The Writer’s Journey by Christopher Vogler
You’re going to tread some pretty deep water when you step into the pages of The Writer’s Journey. The author, Christopher Vogler, does a good job of playing this up to the hilt too, just like Joseph Campbell did in his day. But think about it, both of these men promise to tell you the secrets of storytelling, tapping into the oldest storylines that have been repeated over and over again since the dawn of time. Like I said, it’s pretty heavy stuff.
If you’ve read C.G. Jung’s Man and His Symbols you’ll know what I’m talking about. You might also be of the opinion that it’s a lot of bunk. I caution you against that sort of thinking because I held much the same belief at one point and ended up beating my head against the proverbial rock of ages and have now come back to the mountain seeking wisdom.
Who is this book for?
This book is mainly for screenwriters, but there are good lessons that can be applied to the general writing of fiction where there is a desire to tap into the deepest elements of storytelling. I believe The Writer’s Journey is best read as a companion to other writing books that deal explicitly with story structure in your genre of interest. For example, if you are a fantasy or sci-fi author, I’d recommend Orson Scott Card’s classic How to Write Science Fiction and Fantasy with The Writer’s Journey serving as a good top layer. I have another review of James N. Frey’s How to Write a Damn Good Mystery in which Frey himself recommends The Writer’s Journey as a good secondary text.
About the Author
Way back in 1992, Christopher Vogler was a professional story reader. Not quite the same sort of professional story reader that I happened to be, but one that was really getting paid for his opinions and advice on screenplays. You might have heard of this sort of gig before; it’s called a Script Doctor.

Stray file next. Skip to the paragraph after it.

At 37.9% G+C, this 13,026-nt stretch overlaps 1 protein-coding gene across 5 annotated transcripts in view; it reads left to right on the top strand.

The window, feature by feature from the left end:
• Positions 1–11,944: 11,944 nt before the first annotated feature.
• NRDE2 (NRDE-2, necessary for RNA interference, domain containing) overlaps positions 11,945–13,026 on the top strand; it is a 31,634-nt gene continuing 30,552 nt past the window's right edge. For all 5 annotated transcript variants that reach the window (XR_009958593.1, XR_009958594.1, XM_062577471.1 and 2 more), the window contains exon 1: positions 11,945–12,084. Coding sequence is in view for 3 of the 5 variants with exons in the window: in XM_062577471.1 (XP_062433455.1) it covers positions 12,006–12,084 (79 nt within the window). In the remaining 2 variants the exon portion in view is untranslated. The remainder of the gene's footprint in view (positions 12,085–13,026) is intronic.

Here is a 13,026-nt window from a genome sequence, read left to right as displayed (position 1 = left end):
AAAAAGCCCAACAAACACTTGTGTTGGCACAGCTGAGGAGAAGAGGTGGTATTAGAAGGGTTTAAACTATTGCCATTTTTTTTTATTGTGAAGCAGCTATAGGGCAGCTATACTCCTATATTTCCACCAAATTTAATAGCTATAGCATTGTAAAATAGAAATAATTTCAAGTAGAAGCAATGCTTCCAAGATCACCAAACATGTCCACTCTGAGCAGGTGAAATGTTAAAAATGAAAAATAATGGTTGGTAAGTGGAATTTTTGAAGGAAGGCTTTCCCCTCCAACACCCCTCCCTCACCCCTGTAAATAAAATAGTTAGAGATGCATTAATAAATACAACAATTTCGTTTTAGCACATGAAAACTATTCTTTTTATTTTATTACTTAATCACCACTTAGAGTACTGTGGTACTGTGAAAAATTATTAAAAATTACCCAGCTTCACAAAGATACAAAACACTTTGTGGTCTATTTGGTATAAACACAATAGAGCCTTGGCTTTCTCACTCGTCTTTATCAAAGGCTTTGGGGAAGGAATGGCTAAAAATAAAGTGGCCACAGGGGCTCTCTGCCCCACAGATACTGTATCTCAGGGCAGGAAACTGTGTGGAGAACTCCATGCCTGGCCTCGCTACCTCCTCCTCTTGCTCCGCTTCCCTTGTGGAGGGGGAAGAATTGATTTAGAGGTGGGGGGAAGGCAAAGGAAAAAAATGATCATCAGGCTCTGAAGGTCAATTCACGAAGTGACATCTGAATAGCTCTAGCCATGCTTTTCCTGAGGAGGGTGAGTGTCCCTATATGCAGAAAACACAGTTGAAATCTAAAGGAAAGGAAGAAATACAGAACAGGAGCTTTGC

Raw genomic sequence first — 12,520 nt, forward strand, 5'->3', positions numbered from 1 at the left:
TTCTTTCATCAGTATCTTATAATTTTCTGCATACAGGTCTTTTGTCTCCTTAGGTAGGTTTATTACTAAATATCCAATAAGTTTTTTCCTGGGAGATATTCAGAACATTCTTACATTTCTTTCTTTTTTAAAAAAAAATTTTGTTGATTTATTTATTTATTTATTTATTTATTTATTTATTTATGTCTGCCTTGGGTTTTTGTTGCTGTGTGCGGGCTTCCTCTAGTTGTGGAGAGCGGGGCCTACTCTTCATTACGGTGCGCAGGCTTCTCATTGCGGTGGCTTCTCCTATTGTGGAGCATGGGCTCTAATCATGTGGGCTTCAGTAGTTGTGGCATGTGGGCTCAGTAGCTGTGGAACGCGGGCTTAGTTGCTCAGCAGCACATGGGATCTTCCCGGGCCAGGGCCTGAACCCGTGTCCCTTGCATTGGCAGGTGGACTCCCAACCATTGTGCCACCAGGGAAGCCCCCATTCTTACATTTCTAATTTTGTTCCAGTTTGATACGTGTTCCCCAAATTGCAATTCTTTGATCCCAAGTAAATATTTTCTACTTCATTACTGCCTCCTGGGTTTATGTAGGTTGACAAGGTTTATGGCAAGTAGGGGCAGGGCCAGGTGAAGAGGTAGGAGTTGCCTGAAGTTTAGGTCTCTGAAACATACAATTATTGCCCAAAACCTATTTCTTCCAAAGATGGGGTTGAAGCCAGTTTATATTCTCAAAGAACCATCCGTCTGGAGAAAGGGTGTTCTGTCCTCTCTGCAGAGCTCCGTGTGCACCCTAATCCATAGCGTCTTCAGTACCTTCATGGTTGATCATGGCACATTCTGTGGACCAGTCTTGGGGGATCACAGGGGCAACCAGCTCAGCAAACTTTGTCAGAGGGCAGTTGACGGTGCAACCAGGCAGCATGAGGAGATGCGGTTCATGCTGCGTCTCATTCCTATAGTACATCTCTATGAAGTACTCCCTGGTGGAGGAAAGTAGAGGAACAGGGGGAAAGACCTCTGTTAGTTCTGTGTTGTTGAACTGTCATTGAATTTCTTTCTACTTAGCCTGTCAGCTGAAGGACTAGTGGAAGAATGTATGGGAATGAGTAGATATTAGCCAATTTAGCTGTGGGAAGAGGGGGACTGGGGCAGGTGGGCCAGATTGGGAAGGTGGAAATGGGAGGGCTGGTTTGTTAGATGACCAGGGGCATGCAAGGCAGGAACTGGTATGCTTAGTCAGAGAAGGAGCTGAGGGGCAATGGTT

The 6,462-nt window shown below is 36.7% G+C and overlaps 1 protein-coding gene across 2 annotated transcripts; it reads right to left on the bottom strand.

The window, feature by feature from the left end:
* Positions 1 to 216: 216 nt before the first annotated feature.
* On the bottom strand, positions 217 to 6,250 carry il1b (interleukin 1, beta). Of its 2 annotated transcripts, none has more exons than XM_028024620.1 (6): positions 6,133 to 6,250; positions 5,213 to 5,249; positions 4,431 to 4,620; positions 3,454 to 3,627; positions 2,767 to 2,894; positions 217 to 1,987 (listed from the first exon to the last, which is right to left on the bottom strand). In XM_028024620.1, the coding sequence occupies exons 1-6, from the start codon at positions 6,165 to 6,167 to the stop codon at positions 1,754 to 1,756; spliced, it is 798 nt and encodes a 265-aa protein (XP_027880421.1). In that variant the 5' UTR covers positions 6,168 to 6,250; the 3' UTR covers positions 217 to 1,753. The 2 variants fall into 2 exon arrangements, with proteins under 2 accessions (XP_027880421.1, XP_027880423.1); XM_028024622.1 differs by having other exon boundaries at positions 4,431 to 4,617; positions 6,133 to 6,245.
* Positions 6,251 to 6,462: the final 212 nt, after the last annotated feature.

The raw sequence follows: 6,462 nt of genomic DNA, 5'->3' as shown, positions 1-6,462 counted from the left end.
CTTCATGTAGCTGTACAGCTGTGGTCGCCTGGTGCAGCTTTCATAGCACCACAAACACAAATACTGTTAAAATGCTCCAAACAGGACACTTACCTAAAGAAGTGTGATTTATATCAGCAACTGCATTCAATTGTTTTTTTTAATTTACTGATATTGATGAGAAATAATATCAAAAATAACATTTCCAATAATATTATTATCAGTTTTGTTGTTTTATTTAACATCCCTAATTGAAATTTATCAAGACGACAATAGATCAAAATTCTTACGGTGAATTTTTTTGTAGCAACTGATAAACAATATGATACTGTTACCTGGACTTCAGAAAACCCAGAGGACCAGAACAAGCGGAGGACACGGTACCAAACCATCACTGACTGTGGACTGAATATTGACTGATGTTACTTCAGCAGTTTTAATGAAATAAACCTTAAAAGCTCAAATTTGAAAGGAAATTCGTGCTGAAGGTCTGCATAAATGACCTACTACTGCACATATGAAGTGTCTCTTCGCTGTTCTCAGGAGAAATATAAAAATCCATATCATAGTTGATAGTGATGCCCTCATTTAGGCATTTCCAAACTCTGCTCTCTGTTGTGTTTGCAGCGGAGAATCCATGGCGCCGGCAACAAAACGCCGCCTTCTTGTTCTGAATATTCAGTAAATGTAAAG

I can recall quite clearly the years when I worked from home, getting paid for eight hours a day when I really worked just one or two. I read 6-8 books a week back then.
Ah, the good life…
There’s nothing like fully-automated employment. I won’t give you the specifics, but let’s just say that it pays to be a programmer when your job involves a computer but not necessarily any actual programming.
There are patterns in storytelling and they are ancient. As much as we, the literary artists of the world, might wish to believe that we have some new angle, a new method or insight, the truth is otherwise. We are telling the same story, all of us, and the sooner you get over yourself the better.
I realize this isn’t a very nice thing to say. Chances are you’re feeling a bit low already and you’ve come here seeking support. Now, I’ve just hit you with a club (well maybe a ruler), but I know that of which I speak (to get all King Jamesian). Learn from my mistakes.
You are not a special flower
The key point in The Writer’s Journey is the constant reminder that you are but one in a long line of storytellers coming down through the ages. No matter what you do, you will be telling a story that has been told thousands of times before. You are not a special flower.